Tuesday, February 13, 2007

LA Times Plagiarizing New Yorker?

Jonathan Lethem has an essay on plagiarism in the new Harper's. It reminded me of the time I was reviewing an album in college. We didn't always get advance copies of major releases, so we had to review them the Friday AFTER they came out. I avoided reading the review in Rolling Stone I'd received and filed my copy. The next day, I happened to read Rolling Stone and realized their critic and I had quoted the exact same lines from the album and even used the same adjectives and turns of phrases once or twice in reviewing the album. Anyone seeing them side by side would have assumed I had plagiarized it. Happily, I still had time to go and change my review around.

So yesterday I posted a link to an LA Times story on "24" and torture and their meeting with people from West Point and human rights groups, etc. Last night in bed I was reading the New Yorker and working my way through THEIR story on "24" and torture and their meeting with people from West Point and human rights groups. It was so similar I wondered if it was just a longer version of the other article.

The New Yorker story was posted online on February 12. The LA Times story ran on the 13th. What happened? Presumably, a publicist from the show had pitched this story, I imagine. Both stories moved forward without either publication realizing another was working on the same angle. They got statistics from the same groups; the people being interviewed gave the same quotes, etc.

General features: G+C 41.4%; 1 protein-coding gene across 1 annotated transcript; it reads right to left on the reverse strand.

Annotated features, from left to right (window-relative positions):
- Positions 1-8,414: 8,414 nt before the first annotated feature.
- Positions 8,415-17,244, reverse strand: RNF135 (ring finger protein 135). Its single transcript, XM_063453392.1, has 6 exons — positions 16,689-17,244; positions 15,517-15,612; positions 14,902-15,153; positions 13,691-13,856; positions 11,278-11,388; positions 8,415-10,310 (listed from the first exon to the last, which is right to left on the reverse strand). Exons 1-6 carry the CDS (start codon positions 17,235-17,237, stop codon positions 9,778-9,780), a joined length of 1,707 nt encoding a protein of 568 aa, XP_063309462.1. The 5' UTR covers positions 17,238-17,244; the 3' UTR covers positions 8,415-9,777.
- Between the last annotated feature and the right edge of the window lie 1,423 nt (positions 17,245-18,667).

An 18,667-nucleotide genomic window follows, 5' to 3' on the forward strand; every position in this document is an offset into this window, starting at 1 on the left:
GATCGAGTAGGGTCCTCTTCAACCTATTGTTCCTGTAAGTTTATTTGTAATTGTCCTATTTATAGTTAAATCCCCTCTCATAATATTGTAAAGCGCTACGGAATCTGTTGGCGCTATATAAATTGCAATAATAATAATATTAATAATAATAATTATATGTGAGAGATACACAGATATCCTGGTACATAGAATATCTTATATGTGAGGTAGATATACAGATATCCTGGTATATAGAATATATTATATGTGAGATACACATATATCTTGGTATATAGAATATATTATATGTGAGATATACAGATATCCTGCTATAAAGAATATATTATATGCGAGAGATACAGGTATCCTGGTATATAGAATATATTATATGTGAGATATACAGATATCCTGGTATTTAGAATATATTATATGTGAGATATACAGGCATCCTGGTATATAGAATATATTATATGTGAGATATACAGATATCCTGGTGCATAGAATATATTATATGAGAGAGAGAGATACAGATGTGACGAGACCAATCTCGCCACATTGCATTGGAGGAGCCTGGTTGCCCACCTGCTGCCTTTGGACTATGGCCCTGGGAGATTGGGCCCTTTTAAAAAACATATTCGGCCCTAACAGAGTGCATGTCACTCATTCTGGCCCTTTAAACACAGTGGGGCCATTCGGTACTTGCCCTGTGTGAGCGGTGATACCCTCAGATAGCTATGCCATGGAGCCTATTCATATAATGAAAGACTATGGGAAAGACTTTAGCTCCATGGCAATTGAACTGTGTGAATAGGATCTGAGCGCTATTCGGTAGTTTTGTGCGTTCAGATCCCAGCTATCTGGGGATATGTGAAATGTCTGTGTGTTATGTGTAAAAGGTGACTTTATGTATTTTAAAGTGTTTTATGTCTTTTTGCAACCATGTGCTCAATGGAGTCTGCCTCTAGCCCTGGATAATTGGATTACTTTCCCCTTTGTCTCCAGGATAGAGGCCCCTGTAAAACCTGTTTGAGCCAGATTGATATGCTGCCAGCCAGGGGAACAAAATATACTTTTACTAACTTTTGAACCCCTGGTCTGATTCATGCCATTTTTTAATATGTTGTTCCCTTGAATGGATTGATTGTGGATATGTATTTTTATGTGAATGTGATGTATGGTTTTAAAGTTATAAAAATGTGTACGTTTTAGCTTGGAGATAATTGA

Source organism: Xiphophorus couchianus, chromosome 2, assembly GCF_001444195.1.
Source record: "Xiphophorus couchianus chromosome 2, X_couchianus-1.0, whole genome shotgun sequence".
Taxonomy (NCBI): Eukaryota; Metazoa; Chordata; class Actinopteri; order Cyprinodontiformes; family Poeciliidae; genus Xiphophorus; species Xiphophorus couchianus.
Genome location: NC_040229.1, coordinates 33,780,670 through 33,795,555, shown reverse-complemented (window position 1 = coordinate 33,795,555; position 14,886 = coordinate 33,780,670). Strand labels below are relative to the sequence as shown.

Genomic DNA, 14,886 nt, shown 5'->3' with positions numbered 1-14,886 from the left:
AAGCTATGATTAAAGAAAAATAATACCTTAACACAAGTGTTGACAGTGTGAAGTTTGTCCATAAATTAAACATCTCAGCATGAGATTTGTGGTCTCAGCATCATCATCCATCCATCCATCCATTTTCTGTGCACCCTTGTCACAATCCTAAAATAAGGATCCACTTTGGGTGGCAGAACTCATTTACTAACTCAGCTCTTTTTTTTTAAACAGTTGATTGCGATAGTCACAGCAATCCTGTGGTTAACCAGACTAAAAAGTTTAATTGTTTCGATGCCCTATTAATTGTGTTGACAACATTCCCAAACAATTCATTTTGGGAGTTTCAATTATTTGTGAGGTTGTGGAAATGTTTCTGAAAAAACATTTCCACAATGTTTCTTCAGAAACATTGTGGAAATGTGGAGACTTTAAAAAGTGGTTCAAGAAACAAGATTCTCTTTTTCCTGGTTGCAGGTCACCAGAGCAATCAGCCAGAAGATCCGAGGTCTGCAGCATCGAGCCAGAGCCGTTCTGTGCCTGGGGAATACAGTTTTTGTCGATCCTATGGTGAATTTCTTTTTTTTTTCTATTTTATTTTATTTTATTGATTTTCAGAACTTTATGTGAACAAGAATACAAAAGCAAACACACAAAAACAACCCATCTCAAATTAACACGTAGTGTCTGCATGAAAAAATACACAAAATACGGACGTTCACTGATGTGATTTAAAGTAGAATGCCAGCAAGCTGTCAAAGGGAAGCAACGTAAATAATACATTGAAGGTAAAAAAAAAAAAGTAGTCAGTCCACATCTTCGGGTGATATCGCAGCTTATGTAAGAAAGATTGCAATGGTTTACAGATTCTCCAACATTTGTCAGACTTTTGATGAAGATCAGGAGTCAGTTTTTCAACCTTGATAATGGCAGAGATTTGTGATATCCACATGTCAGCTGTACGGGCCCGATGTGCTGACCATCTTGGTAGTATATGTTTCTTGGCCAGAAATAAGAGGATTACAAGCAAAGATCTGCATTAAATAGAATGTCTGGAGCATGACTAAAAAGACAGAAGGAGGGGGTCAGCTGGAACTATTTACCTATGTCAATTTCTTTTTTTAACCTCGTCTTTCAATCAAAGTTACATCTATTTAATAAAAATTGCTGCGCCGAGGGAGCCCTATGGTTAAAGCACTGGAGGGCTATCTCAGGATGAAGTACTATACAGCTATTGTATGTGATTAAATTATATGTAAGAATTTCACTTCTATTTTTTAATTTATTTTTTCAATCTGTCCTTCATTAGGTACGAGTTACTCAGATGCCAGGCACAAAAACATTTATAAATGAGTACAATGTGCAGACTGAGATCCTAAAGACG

There's this from the LA Times:
More troubling, the disparate group told "24" writers and executive producers, are the social and political consequences of television's current version of torture and who is performing it. Since the terrorist attacks of Sept. 11, 2001, prime-time television has seen a surge of torture sequences.

From 1996 to 2001, there were 102 scenes of torture, according to the Parents Television Council. But from 2002 to 2005, that figured had jumped to 624, they said. "24" has accounted for 67 such scenes during its first five seasons, making it No. 1 in torture depictions, according to the watchdog group.

The increase in quantity is not the only difference. During this uptick in violence, the torturer's identity was more likely to be an American hero like "24's" Jack Bauer (Kiefer Sutherland) than the Nazis and drug dealers in pre-9/11 days. The action-packed show, which drew a hefty 13.6 million viewers last week, was among the first and certainly the most prominent to have its main character choke, stab or electrocute — among other techniques — information out of villains.

"It's unthinkable that Capt. Kirk would torture someone," said Danzig.
And then there's this from the New Yorker:
Since September 11th, depictions of torture have become much more common on American television. Before the attacks, fewer than four acts of torture appeared on prime-time television each year, according to Human Rights First, a nonprofit organization. Now there are more than a hundred, and, as David Danzig, a project director at Human Rights First, noted, “the torturers have changed. It used to be almost exclusively the villains who tortured. Today, torture is often perpetrated by the heroes.” The Parents’ Television Council, a nonpartisan watchdog group, has counted what it says are sixty-seven torture scenes during the first five seasons of “24”—more than one every other show. Melissa Caldwell, the council’s senior director of programs, said, “ ‘24’ is the worst offender on television: the most frequent, most graphic, and the leader in the trend of showing the protagonists using torture.”
Other examples of convergence can be found. So did someone cheat here? No. It's probably just a coincidence and an example of how even when people are working on an offbeat story they can unwittingly cover the same ground.

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